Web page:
Without the ability to assert required properties on argument callbacks, and also because the required properties are constantly changing due to external conditions, callback-based APIs encourage the introduction of programming errors into your application.

An Ideal Solution

What we want is a way to take the specifications expressed in the documentation and turn them into assertions that our compiler or runtime system can check against. This would allow our API to fail-fast when a user adds an incorrect callback or when the structure of the system changes significantly.

For the example above, sample documentation would be "Do not add a callback that calls log() or acquires any locks held while log() is called." In this case we'd have a magic function that could check that for us:

def add_logger(logger):
    assert takes_no_held_locks_and_does_not_call_log(logger)

Still this is not enough. That assertion is static. As I've shown before, in the future we may add other dangerous contexts in which log() will be called.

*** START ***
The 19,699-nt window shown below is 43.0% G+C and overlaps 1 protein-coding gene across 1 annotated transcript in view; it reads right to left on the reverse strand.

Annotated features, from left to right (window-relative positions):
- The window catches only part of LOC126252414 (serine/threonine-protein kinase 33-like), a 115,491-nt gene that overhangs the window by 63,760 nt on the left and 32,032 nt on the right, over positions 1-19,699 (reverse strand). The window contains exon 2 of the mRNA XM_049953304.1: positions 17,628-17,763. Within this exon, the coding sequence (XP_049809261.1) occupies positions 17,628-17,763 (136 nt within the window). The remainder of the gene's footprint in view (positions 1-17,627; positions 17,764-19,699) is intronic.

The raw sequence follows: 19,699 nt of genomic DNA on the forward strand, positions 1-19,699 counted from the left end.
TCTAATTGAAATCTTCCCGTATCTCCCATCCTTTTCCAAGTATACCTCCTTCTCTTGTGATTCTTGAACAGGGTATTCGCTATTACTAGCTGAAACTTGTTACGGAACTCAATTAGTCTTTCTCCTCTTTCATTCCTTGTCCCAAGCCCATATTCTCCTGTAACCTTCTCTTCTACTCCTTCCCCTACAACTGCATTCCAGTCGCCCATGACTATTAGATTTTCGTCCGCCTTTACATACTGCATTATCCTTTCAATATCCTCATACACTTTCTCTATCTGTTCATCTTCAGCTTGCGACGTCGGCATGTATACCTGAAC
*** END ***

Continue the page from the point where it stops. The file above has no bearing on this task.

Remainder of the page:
To truly robustly fail-fast on invalid callbacks, we'd need a magic function that automatically knew all the possible contexts in which the callback would be invoked and could check whether or not the callback is safe to invoke in those contexts.

With this ability refactoring could be done in total confidence and with much less effort.

Are magic functions like these possible to implement? I don't believe it's in general possible to prove arbitrary properties about arbitrary program code, though I suspect there are many specific useful cases where it is possible. Unfortunately, I am not familiar with integrated code analysis tools that could help with this.

A More Practical Solution

We've seen that what makes callbacks dangerous is the unforeseen contexts under which they are invoked. Instead of having to assert properties to ensure correctness, what if we eliminated the need to assert anything? We can do this by eliminating all context when invoking a callback:

callbacks = queue()

def queue_callback(cb):

def main_callback():
    print "hello world!"

def main():
    while callbacks:
        cb = callbacks.pop()
    return 0

In this code sample we don't invoke callbacks inline. We add them to a queue of callbacks and only invoke them when we aren't in the middle of any running context. You might recognize this as a "deferred" or "asynchronous" callback.

This works but this method doesn't apply in all cases. Sometimes you need to invoke callbacks synchronously with their callers.

Another drawback with this method is that not all programs are structured in this way (i.e. one big event loop) and it's a significant design choice to choose this structure for your program.

A Pure Solution